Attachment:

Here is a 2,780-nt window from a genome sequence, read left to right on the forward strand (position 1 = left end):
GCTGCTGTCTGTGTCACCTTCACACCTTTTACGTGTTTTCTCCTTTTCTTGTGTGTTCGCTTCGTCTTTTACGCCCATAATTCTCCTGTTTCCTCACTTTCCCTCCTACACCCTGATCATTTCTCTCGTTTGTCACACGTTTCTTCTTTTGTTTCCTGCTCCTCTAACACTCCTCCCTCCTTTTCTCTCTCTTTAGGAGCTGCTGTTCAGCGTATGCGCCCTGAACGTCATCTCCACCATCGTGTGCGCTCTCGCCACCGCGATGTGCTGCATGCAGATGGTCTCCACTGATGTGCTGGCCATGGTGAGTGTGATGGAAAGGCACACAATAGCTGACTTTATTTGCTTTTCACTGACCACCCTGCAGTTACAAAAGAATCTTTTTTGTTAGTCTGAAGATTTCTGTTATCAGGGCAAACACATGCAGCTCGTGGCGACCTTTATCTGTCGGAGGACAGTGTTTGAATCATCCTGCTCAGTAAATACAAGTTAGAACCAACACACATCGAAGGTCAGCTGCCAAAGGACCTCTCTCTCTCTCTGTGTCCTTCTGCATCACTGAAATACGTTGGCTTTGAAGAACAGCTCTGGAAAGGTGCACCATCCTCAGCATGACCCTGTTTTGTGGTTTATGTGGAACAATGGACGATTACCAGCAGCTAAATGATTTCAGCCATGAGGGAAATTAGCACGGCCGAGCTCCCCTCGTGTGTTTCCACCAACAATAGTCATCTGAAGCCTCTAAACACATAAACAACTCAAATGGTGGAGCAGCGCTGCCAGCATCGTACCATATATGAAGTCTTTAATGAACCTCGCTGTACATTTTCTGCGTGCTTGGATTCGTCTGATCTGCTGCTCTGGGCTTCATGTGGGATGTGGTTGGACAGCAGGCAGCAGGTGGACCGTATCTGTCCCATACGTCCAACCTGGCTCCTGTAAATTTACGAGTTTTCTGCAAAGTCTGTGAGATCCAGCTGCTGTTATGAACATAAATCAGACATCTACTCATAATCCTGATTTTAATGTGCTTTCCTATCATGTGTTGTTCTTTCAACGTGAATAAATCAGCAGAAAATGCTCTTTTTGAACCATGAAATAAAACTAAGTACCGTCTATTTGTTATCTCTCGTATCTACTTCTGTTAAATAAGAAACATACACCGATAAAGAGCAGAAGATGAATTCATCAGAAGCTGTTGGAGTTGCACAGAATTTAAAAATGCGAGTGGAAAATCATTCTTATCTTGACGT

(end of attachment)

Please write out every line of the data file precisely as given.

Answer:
Here is a 2,780-nt window from a genome sequence, read left to right on the forward strand (position 1 = left end):
GCTGCTGTCTGTGTCACCTTCACACCTTTTACGTGTTTTCTCCTTTTCTTGTGTGTTCGCTTCGTCTTTTACGCCCATAATTCTCCTGTTTCCTCACTTTCCCTCCTACACCCTGATCATTTCTCTCGTTTGTCACACGTTTCTTCTTTTGTTTCCTGCTCCTCTAACACTCCTCCCTCCTTTTCTCTCTCTTTAGGAGCTGCTGTTCAGCGTATGCGCCCTGAACGTCATCTCCACCATCGTGTGCGCTCTCGCCACCGCGATGTGCTGCATGCAGATGGTCTCCACTGATGTGCTGGCCATGGTGAGTGTGATGGAAAGGCACACAATAGCTGACTTTATTTGCTTTTCACTGACCACCCTGCAGTTACAAAAGAATCTTTTTTGTTAGTCTGAAGATTTCTGTTATCAGGGCAAACACATGCAGCTCGTGGCGACCTTTATCTGTCGGAGGACAGTGTTTGAATCATCCTGCTCAGTAAATACAAGTTAGAACCAACACACATCGAAGGTCAGCTGCCAAAGGACCTCTCTCTCTCTCTGTGTCCTTCTGCATCACTGAAATACGTTGGCTTTGAAGAACAGCTCTGGAAAGGTGCACCATCCTCAGCATGACCCTGTTTTGTGGTTTATGTGGAACAATGGACGATTACCAGCAGCTAAATGATTTCAGCCATGAGGGAAATTAGCACGGCCGAGCTCCCCTCGTGTGTTTCCACCAACAATAGTCATCTGAAGCCTCTAAACACATAAACAACTCAAATGGTGGAGCAGCGCTGCCAGCATCGTACCATATATGAAGTCTTTAATGAACCTCGCTGTACATTTTCTGCGTGCTTGGATTCGTCTGATCTGCTGCTCTGGGCTTCATGTGGGATGTGGTTGGACAGCAGGCAGCAGGTGGACCGTATCTGTCCCATACGTCCAACCTGGCTCCTGTAAATTTACGAGTTTTCTGCAAAGTCTGTGAGATCCAGCTGCTGTTATGAACATAAATCAGACATCTACTCATAATCCTGATTTTAATGTGCTTTCCTATCATGTGTTGTTCTTTCAACGTGAATAAATCAGCAGAAAATGCTCTTTTTGAACCATGAAATAAAACTAAGTACCGTCTATTTGTTATCTCTCGTATCTACTTCTGTTAAATAAGAAACATACACCGATAAAGAGCAGAAGATGAATTCATCAGAAGCTGTTGGAGTTGCACAGAATTTAAAAATGCGAGTGGAAAATCATTCTTATCTTGACGT